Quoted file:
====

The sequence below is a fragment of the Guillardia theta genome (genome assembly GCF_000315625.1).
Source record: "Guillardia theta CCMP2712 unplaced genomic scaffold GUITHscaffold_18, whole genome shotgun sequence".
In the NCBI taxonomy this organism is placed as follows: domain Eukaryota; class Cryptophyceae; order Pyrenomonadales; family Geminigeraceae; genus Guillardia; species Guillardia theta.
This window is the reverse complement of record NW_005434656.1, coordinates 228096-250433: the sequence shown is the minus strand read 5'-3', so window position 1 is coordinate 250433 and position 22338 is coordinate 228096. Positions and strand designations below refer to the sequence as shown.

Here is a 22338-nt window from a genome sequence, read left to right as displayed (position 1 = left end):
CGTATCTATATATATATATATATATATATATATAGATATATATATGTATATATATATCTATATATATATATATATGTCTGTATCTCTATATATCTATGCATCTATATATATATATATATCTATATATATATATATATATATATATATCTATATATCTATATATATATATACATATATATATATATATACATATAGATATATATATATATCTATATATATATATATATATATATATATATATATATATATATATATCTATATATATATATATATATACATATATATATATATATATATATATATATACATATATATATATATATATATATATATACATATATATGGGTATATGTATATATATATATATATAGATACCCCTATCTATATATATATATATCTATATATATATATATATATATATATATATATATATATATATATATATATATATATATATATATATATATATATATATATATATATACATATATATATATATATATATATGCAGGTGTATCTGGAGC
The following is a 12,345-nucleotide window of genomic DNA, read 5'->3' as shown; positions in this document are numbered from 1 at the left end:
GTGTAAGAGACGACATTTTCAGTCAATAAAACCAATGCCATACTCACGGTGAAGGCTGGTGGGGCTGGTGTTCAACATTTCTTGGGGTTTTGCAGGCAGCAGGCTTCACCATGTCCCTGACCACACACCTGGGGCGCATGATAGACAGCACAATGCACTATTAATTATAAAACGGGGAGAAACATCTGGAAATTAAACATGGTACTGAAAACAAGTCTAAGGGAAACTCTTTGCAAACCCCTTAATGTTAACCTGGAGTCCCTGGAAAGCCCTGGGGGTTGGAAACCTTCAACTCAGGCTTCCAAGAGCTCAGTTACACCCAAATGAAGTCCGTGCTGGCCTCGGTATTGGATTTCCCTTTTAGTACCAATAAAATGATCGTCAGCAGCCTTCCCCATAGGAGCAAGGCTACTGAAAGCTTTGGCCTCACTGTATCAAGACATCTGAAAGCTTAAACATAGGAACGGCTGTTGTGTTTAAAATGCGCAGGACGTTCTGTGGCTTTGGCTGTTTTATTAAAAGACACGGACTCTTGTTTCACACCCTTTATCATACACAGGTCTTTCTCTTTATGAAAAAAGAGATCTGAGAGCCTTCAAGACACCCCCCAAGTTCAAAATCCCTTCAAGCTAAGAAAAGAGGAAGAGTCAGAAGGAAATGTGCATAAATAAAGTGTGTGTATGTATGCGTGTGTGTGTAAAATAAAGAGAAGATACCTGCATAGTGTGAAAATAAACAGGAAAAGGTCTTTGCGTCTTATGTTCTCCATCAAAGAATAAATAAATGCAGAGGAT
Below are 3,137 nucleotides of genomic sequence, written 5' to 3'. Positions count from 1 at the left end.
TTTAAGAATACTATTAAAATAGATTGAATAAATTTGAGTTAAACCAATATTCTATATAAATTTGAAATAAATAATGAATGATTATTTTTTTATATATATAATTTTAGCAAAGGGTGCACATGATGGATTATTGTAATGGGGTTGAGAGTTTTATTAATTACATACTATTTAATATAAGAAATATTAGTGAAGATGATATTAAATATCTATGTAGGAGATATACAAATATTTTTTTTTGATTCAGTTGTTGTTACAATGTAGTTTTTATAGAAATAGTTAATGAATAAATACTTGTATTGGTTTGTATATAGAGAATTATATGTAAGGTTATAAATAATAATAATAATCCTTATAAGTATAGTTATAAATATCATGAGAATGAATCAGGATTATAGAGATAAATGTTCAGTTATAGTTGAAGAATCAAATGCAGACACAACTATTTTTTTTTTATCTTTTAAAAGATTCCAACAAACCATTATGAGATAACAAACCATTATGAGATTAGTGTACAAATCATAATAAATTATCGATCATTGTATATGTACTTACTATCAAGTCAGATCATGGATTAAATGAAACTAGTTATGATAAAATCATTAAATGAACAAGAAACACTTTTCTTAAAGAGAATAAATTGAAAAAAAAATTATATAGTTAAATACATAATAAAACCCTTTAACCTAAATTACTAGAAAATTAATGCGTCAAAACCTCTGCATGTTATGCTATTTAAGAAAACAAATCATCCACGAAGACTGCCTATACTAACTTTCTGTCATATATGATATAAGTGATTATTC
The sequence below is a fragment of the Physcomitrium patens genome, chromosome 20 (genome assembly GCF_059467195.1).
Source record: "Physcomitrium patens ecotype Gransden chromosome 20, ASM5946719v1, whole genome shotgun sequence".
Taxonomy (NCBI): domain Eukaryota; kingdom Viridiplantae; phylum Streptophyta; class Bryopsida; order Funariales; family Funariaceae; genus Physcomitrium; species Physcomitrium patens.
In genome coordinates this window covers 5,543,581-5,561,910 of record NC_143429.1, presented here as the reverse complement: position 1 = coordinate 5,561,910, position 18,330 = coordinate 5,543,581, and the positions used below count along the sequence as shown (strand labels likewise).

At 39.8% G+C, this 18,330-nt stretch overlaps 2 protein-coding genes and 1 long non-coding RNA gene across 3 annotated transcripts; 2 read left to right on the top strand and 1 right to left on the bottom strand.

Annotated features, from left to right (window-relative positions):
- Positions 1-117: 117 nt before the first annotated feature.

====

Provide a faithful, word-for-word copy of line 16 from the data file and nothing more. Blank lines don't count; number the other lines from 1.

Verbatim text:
Annotated features, from left to right (window-relative positions):